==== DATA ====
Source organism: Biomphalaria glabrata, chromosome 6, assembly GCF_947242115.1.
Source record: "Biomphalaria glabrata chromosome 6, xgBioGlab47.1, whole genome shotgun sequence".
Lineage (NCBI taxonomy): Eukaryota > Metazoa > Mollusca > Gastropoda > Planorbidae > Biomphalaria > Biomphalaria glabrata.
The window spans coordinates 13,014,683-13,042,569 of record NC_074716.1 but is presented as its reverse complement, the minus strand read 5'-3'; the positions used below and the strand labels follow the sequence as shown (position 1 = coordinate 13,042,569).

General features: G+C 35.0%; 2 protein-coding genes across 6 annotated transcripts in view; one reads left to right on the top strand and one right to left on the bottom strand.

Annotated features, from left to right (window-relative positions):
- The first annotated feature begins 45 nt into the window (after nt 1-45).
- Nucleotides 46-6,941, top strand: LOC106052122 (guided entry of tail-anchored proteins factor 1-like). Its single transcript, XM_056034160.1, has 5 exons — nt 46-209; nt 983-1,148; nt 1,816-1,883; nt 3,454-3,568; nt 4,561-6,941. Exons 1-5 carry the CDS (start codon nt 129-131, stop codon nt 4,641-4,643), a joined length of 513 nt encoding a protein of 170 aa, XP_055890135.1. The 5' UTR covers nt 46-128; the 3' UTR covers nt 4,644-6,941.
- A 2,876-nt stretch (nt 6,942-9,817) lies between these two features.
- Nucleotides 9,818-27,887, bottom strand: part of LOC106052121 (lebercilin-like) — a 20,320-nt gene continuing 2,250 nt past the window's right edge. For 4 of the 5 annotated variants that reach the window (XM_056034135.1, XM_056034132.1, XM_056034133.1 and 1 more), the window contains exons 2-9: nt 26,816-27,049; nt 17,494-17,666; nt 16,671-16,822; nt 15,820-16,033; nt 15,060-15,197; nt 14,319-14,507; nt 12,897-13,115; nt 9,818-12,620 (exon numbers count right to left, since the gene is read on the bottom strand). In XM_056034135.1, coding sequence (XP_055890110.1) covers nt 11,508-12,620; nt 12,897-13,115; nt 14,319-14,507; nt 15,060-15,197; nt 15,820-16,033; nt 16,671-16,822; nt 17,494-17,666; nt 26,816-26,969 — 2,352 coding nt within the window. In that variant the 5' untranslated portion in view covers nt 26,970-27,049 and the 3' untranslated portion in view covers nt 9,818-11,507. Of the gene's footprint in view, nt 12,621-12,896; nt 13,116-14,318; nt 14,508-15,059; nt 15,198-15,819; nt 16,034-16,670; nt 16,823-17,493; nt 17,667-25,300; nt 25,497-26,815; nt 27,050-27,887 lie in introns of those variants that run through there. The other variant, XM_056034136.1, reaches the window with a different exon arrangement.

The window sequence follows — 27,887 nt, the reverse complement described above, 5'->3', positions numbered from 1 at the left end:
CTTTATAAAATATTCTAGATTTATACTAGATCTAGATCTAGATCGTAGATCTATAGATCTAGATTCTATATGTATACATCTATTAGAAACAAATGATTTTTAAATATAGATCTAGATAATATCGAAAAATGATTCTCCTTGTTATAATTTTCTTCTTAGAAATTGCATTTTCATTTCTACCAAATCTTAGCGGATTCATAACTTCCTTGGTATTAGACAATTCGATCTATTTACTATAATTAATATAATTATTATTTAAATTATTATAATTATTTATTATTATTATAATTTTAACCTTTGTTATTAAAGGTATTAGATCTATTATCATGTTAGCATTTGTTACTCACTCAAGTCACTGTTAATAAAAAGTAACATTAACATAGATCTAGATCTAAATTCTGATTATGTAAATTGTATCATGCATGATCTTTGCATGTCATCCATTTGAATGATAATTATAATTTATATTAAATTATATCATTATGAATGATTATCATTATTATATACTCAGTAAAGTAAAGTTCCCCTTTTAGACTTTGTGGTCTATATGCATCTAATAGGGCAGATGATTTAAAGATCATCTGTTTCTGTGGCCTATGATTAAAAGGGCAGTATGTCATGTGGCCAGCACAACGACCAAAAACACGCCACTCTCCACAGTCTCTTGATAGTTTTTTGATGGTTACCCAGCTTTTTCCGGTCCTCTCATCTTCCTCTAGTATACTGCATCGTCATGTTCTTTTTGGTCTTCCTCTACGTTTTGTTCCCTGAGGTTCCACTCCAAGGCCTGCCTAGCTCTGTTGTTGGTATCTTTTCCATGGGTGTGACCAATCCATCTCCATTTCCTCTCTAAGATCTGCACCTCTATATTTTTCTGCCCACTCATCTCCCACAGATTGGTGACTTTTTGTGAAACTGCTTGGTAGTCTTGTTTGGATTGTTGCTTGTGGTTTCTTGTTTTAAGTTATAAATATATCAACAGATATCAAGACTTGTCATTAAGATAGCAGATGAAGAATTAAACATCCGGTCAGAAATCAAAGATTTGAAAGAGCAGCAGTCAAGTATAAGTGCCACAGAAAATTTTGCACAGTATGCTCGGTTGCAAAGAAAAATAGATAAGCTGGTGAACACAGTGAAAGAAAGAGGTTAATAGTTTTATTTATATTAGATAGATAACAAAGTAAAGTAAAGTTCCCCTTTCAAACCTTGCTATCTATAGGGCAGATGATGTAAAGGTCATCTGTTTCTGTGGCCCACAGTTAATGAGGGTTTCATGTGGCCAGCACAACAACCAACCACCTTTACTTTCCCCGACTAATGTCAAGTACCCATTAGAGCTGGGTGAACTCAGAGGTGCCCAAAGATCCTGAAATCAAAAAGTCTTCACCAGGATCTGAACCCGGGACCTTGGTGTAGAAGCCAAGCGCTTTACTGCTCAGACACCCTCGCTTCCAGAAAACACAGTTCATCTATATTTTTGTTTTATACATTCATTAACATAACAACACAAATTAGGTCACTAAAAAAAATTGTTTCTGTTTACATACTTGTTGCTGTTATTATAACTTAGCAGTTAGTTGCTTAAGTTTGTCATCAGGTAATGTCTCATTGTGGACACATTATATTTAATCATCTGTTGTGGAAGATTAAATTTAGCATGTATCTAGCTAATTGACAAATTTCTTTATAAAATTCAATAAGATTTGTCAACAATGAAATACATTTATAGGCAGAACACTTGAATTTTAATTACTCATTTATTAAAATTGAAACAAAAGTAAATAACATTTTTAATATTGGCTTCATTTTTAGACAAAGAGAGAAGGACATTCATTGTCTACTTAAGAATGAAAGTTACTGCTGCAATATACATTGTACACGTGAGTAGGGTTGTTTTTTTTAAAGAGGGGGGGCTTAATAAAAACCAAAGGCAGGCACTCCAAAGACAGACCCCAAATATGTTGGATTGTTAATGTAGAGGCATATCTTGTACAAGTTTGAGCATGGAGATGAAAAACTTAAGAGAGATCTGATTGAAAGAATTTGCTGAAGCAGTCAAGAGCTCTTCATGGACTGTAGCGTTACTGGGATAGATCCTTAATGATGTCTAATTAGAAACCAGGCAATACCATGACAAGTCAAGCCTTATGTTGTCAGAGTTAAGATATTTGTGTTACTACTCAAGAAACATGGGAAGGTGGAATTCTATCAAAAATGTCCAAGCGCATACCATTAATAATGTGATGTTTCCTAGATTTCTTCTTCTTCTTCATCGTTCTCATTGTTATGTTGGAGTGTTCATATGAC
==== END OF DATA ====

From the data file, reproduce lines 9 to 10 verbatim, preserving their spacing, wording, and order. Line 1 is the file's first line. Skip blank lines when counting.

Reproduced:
- A 2,876-nt stretch (nt 6,942-9,817) lies between these two features.
- Nucleotides 9,818-27,887, bottom strand: part of LOC106052121 (lebercilin-like) — a 20,320-nt gene continuing 2,250 nt past the window's right edge. For 4 of the 5 annotated variants that reach the window (XM_056034135.1, XM_056034132.1, XM_056034133.1 and 1 more), the window contains exons 2-9: nt 26,816-27,049; nt 17,494-17,666; nt 16,671-16,822; nt 15,820-16,033; nt 15,060-15,197; nt 14,319-14,507; nt 12,897-13,115; nt 9,818-12,620 (exon numbers count right to left, since the gene is read on the bottom strand). In XM_056034135.1, coding sequence (XP_055890110.1) covers nt 11,508-12,620; nt 12,897-13,115; nt 14,319-14,507; nt 15,060-15,197; nt 15,820-16,033; nt 16,671-16,822; nt 17,494-17,666; nt 26,816-26,969 — 2,352 coding nt within the window. In that variant the 5' untranslated portion in view covers nt 26,970-27,049 and the 3' untranslated portion in view covers nt 9,818-11,507. Of the gene's footprint in view, nt 12,621-12,896; nt 13,116-14,318; nt 14,508-15,059; nt 15,198-15,819; nt 16,034-16,670; nt 16,823-17,493; nt 17,667-25,300; nt 25,497-26,815; nt 27,050-27,887 lie in introns of those variants that run through there. The other variant, XM_056034136.1, reaches the window with a different exon arrangement.